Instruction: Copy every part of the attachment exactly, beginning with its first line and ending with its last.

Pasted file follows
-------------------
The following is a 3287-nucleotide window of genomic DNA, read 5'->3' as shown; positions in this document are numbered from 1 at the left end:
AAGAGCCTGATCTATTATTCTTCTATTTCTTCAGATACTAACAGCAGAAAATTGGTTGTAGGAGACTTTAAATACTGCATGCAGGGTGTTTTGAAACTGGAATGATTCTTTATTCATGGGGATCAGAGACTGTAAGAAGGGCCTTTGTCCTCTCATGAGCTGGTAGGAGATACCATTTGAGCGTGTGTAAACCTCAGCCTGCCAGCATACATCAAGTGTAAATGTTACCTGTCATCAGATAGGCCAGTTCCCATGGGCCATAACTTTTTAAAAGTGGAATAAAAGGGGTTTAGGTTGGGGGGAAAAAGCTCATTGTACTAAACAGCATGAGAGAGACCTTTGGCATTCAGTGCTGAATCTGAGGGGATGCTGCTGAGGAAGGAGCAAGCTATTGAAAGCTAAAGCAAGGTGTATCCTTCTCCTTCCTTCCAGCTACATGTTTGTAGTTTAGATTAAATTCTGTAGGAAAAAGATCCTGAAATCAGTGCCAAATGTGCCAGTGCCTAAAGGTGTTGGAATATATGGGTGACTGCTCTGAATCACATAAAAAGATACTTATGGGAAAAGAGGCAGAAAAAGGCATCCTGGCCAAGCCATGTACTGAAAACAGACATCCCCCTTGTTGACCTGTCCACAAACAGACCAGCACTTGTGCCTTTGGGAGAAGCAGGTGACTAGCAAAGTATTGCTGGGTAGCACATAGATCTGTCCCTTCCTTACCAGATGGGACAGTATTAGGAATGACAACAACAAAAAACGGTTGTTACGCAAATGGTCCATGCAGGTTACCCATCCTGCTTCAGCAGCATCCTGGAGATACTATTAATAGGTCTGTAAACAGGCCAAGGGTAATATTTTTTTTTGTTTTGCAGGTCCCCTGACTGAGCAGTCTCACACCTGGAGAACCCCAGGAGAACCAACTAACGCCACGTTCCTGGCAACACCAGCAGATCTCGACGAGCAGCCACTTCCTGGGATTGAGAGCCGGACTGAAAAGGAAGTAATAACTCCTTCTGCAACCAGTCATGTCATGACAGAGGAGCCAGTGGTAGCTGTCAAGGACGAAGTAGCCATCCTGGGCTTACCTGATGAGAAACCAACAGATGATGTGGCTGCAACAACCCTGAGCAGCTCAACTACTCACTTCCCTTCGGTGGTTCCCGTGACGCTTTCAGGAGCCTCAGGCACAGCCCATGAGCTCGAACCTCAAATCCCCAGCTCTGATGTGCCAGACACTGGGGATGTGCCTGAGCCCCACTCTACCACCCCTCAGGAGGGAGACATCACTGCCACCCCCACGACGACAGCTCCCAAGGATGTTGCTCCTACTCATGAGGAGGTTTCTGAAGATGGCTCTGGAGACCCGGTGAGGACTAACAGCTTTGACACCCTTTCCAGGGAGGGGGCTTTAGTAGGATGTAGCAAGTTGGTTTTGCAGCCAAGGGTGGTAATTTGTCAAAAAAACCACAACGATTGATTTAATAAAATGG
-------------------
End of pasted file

The following is a 3287-nucleotide window of genomic DNA, read 5'->3' as shown; positions in this document are numbered from 1 at the left end:
AAGAGCCTGATCTATTATTCTTCTATTTCTTCAGATACTAACAGCAGAAAATTGGTTGTAGGAGACTTTAAATACTGCATGCAGGGTGTTTTGAAACTGGAATGATTCTTTATTCATGGGGATCAGAGACTGTAAGAAGGGCCTTTGTCCTCTCATGAGCTGGTAGGAGATACCATTTGAGCGTGTGTAAACCTCAGCCTGCCAGCATACATCAAGTGTAAATGTTACCTGTCATCAGATAGGCCAGTTCCCATGGGCCATAACTTTTTAAAAGTGGAATAAAAGGGGTTTAGGTTGGGGGGAAAAAGCTCATTGTACTAAACAGCATGAGAGAGACCTTTGGCATTCAGTGCTGAATCTGAGGGGATGCTGCTGAGGAAGGAGCAAGCTATTGAAAGCTAAAGCAAGGTGTATCCTTCTCCTTCCTTCCAGCTACATGTTTGTAGTTTAGATTAAATTCTGTAGGAAAAAGATCCTGAAATCAGTGCCAAATGTGCCAGTGCCTAAAGGTGTTGGAATATATGGGTGACTGCTCTGAATCACATAAAAAGATACTTATGGGAAAAGAGGCAGAAAAAGGCATCCTGGCCAAGCCATGTACTGAAAACAGACATCCCCCTTGTTGACCTGTCCACAAACAGACCAGCACTTGTGCCTTTGGGAGAAGCAGGTGACTAGCAAAGTATTGCTGGGTAGCACATAGATCTGTCCCTTCCTTACCAGATGGGACAGTATTAGGAATGACAACAACAAAAAACGGTTGTTACGCAAATGGTCCATGCAGGTTACCCATCCTGCTTCAGCAGCATCCTGGAGATACTATTAATAGGTCTGTAAACAGGCCAAGGGTAATATTTTTTTTTGTTTTGCAGGTCCCCTGACTGAGCAGTCTCACACCTGGAGAACCCCAGGAGAACCAACTAACGCCACGTTCCTGGCAACACCAGCAGATCTCGACGAGCAGCCACTTCCTGGGATTGAGAGCCGGACTGAAAAGGAAGTAATAACTCCTTCTGCAACCAGTCATGTCATGACAGAGGAGCCAGTGGTAGCTGTCAAGGACGAAGTAGCCATCCTGGGCTTACCTGATGAGAAACCAACAGATGATGTGGCTGCAACAACCCTGAGCAGCTCAACTACTCACTTCCCTTCGGTGGTTCCCGTGACGCTTTCAGGAGCCTCAGGCACAGCCCATGAGCTCGAACCTCAAATCCCCAGCTCTGATGTGCCAGACACTGGGGATGTGCCTGAGCCCCACTCTACCACCCCTCAGGAGGGAGACATCACTGCCACCCCCACGACGACAGCTCCCAAGGATGTTGCTCCTACTCATGAGGAGGTTTCTGAAGATGGCTCTGGAGACCCGGTGAGGACTAACAGCTTTGACACCCTTTCCAGGGAGGGGGCTTTAGTAGGATGTAGCAAGTTGGTTTTGCAGCCAAGGGTGGTAATTTGTCAAAAAAACCACAACGATTGATTTAATAAAATGG